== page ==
Randomised placebo-controlled trials show consistently that renal denervation provides significant reduction in ambulatory and office blood pressure, the findings of a systematic review and meta-analysis suggest.
Findings of the paper, authored by Yousif Ahmad (Yale School of Medicine, Yale University, New Haven) and colleagues, were published in JACC: Cardiovascular Interventions and presented during an oral abstract session at the Transcatheter Cardiovascular Therapeutics annual meeting (TCT 2021, 4–6 November, Orlando USA and virtual).
In their paper, Ahmad and colleagues note that renal denervation has undergone several blinded placebo-controlled trials, covering the spectrum from patients with drug-resistant hypertension to those not yet taking antihypertensive medication.
The authors performed an updated meta-analysis of randomised placebo-controlled trials of renal denervation and specifically compared the effect of renal denervation in patients taking medications and in those not taking medications. This included latest evidence from the RADIANCE-HTN TRIO trial, presented on the same day at TCT 2021 in a late-breaking trial session.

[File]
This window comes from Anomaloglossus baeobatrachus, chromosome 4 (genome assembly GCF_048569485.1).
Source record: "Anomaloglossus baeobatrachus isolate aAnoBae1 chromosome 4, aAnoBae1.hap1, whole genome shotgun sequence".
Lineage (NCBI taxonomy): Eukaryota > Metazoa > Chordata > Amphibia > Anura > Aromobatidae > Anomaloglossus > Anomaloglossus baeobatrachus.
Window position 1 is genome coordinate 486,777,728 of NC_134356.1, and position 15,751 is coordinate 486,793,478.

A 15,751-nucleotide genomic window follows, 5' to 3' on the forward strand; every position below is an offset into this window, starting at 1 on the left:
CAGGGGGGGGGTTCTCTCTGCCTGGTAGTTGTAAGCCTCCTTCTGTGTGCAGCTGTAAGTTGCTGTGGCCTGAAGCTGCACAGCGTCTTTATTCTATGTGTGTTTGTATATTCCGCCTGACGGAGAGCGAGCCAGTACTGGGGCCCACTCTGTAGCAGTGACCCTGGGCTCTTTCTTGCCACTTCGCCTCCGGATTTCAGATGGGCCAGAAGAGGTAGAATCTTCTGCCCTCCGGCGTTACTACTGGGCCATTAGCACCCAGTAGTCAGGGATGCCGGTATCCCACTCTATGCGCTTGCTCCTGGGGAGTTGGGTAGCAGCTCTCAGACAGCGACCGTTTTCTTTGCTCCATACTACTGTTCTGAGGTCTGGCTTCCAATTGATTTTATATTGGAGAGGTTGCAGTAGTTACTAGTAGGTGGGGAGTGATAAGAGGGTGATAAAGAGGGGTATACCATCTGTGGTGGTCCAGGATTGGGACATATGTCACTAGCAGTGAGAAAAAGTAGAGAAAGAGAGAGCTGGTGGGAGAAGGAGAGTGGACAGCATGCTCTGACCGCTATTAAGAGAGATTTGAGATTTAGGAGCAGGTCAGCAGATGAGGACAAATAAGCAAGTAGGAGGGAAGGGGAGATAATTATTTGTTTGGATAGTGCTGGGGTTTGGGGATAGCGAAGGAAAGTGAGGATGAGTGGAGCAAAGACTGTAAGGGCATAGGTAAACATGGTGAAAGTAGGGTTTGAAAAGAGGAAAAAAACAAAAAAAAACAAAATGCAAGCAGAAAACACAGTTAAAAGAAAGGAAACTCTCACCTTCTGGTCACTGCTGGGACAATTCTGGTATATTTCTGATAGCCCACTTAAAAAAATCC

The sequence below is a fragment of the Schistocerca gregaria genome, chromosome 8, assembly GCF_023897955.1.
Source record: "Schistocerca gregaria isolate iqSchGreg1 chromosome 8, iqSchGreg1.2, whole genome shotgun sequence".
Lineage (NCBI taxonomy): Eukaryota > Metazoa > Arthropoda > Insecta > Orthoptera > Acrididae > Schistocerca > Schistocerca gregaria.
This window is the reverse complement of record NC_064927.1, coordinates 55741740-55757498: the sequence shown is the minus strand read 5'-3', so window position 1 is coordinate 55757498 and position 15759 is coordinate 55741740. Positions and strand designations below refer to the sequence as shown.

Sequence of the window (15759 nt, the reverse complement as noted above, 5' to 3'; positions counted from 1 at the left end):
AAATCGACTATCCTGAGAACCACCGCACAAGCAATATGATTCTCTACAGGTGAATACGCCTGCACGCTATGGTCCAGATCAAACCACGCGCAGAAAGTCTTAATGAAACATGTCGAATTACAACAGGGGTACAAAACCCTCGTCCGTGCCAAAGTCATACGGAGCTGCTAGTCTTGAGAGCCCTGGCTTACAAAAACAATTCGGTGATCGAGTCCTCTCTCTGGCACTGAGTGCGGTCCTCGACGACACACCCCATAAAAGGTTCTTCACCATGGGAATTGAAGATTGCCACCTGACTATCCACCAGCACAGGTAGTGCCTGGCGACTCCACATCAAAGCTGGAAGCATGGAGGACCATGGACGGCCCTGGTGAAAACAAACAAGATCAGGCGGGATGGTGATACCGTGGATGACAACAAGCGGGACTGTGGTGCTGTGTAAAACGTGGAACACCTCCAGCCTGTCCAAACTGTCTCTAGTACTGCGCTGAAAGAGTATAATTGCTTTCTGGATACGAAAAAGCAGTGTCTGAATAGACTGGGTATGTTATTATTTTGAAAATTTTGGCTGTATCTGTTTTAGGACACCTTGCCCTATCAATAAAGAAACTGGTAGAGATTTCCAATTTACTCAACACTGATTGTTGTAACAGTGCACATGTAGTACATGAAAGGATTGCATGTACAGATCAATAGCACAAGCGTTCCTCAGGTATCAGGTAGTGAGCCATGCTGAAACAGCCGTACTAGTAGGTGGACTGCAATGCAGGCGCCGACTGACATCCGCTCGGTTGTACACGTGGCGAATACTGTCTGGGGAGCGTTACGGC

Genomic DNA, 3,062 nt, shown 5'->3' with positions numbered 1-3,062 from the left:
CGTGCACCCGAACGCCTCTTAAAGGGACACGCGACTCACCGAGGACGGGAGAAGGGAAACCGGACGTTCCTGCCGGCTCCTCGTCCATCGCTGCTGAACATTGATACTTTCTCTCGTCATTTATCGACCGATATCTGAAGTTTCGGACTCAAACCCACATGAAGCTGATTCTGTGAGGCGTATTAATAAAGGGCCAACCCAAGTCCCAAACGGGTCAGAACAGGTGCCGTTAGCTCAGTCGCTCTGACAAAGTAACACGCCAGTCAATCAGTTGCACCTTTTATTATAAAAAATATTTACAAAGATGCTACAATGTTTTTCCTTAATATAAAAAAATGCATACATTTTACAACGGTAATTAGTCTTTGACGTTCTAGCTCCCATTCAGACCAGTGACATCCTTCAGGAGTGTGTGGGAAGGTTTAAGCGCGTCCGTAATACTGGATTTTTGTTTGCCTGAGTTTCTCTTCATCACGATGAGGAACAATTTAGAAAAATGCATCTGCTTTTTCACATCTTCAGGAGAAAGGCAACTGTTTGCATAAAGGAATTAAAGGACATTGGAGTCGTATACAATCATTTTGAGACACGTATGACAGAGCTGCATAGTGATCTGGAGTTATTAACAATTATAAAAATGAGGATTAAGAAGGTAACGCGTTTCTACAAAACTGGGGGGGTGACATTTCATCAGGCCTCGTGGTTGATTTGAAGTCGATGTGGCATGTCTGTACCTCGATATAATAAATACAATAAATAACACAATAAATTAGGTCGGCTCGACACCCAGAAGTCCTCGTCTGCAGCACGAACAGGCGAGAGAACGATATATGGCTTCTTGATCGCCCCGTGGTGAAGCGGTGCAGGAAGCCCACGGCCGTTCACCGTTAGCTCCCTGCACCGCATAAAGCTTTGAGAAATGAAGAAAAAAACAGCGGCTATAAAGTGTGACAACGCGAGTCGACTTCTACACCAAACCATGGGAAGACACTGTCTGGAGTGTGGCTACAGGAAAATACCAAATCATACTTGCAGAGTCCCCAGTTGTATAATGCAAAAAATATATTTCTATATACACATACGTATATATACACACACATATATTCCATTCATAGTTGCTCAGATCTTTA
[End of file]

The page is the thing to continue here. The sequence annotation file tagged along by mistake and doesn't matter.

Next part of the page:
The study’s primary efficacy outcome was the change in ambulatory systolic blood pressure beyond the effect of the placebo procedure, and analysis was stratified by whether there was background antihypertensive medication use.
Ahmad and colleagues report that there were seven eligible trials, totalling 1,368 patients.
Outlining the results, the study team notes that renal denervation significantly reduced ambulatory systolic (mean difference −3.61mmHg; 95% confidence interval [CI]: -4.89 to -2.33mmHg; p<0.0001), ambulatory diastolic (-1.85mmHg; 95% CI: -2.78 to -0.92mmHg; p<0.0001), office systolic (-5.86mmHg; 95% CI: -7.77 to -3.94mmHg; p<0.0001), and office diastolic (-3.63 mm Hg; 95% CI: -4.77 to -2.50; P < 0.0001) blood pressure.
There was no evidence that the use of concomitant antihypertensive medication had a significant impact on the effect of denervation on any of these endpoints (p-interaction=NS for each comparison).
Ahmad and colleagues conclude that the randomised placebo-controlled trials show “consistently” that renal denervation provides significant reduction in ambulatory and office blood pressure.
“Although the magnitude of benefit, about 4/2mmHg, is modest, it is similar between patients on background antihypertensive medications and those who are not. Denervation could therefore be a useful strategy at various points for patients who are not willing to add antihypertensive agents,” the study’s authors note. “Whether the effect changes with time is currently unknown.”